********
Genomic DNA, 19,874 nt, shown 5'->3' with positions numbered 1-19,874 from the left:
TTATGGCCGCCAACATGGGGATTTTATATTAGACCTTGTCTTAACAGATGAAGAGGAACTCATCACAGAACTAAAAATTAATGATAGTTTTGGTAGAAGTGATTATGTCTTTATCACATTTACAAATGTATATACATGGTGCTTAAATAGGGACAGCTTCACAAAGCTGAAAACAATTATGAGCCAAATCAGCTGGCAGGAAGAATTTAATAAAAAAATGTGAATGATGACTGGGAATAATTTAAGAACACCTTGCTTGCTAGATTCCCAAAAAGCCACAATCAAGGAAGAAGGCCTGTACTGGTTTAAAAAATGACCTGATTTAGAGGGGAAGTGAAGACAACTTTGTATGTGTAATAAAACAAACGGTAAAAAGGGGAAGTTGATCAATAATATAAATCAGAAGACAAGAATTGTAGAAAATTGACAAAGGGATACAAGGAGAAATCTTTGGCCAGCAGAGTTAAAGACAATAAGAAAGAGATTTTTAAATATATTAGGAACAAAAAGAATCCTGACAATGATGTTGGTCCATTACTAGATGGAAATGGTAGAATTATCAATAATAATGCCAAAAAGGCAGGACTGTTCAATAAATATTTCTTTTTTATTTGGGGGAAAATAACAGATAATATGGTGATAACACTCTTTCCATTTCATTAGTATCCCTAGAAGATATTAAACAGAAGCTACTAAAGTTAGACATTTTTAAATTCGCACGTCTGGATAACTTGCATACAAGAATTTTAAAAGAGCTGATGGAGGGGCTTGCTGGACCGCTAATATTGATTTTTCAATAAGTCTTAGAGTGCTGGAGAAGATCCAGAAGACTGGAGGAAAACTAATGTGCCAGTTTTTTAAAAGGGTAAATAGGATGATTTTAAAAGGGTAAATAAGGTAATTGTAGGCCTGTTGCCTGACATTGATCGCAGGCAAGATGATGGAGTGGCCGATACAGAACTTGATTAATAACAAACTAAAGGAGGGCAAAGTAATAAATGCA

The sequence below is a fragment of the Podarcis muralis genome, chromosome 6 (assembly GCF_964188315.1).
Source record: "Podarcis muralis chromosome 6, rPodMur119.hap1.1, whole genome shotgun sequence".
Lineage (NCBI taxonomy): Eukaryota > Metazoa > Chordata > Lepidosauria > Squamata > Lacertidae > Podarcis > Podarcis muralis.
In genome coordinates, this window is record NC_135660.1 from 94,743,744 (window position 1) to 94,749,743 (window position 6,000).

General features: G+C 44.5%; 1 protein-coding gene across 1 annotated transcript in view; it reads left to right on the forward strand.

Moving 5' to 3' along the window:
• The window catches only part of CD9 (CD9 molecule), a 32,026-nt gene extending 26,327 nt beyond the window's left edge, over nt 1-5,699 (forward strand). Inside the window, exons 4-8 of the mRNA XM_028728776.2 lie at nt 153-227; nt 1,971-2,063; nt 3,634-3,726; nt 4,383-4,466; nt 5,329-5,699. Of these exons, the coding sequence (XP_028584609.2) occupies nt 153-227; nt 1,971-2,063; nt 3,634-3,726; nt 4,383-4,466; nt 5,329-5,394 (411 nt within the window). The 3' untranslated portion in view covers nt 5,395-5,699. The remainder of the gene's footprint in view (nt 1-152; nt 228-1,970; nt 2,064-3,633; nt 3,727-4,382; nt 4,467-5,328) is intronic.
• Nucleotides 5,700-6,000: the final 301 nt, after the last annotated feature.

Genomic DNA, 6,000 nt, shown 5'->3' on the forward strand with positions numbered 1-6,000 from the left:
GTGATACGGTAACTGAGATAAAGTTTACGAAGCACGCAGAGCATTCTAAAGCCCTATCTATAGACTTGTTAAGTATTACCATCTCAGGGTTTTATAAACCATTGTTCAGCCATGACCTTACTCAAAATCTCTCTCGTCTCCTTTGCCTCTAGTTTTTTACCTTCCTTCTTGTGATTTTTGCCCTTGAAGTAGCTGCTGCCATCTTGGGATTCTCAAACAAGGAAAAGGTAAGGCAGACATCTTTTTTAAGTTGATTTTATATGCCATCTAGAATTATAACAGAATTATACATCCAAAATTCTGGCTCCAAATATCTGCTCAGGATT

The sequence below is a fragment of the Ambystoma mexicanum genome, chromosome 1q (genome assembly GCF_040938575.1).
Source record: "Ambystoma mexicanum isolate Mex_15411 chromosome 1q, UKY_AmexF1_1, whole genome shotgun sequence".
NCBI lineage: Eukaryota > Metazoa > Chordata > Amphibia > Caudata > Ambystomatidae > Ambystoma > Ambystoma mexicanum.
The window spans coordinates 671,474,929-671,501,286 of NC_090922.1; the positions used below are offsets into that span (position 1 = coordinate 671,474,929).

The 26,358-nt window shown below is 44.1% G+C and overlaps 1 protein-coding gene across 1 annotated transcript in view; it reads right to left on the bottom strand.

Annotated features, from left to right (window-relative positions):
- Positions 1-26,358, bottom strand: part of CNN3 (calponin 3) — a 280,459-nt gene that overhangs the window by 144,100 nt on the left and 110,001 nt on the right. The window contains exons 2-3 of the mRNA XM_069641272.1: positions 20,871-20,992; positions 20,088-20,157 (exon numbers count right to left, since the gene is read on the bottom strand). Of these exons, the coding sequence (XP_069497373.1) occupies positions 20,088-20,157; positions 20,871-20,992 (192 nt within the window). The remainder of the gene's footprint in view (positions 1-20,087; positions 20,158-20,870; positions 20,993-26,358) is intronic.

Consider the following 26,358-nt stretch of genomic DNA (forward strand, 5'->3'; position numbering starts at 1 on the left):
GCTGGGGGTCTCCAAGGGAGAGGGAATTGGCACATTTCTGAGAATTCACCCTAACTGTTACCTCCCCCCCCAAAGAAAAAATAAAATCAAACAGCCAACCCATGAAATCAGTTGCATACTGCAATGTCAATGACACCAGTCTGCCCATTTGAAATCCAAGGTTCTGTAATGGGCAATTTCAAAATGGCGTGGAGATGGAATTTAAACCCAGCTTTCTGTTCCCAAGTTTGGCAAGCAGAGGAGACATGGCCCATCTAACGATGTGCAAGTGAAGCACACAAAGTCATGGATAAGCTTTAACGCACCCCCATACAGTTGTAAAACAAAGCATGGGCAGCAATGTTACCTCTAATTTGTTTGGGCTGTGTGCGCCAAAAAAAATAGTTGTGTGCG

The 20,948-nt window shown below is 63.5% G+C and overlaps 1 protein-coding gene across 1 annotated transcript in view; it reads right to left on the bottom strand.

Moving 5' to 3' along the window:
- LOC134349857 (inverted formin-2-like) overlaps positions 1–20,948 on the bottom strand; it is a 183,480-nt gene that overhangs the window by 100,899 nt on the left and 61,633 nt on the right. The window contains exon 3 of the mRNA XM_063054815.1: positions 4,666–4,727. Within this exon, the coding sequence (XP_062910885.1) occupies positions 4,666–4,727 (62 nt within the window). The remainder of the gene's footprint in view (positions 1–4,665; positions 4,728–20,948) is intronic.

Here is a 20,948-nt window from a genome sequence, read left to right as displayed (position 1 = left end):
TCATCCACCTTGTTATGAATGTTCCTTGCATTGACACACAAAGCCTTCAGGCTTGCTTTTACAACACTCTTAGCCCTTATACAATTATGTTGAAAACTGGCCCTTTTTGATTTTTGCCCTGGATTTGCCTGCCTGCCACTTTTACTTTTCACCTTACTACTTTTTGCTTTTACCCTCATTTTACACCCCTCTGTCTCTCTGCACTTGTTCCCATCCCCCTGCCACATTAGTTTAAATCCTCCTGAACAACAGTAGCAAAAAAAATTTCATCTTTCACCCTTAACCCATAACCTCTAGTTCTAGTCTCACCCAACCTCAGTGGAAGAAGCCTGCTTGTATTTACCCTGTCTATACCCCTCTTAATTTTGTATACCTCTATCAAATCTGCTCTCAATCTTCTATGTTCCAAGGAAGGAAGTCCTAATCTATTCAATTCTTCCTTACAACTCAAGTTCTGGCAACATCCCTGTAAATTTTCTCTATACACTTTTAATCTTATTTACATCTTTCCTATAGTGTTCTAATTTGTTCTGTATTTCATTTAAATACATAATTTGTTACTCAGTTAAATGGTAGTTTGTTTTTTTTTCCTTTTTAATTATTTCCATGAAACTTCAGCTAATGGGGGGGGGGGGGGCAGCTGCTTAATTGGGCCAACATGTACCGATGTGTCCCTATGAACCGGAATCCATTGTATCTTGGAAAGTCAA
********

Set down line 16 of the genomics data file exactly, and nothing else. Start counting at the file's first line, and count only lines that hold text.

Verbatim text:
The window spans coordinates 671,474,929-671,501,286 of NC_090922.1; the positions used below are offsets into that span (position 1 = coordinate 671,474,929).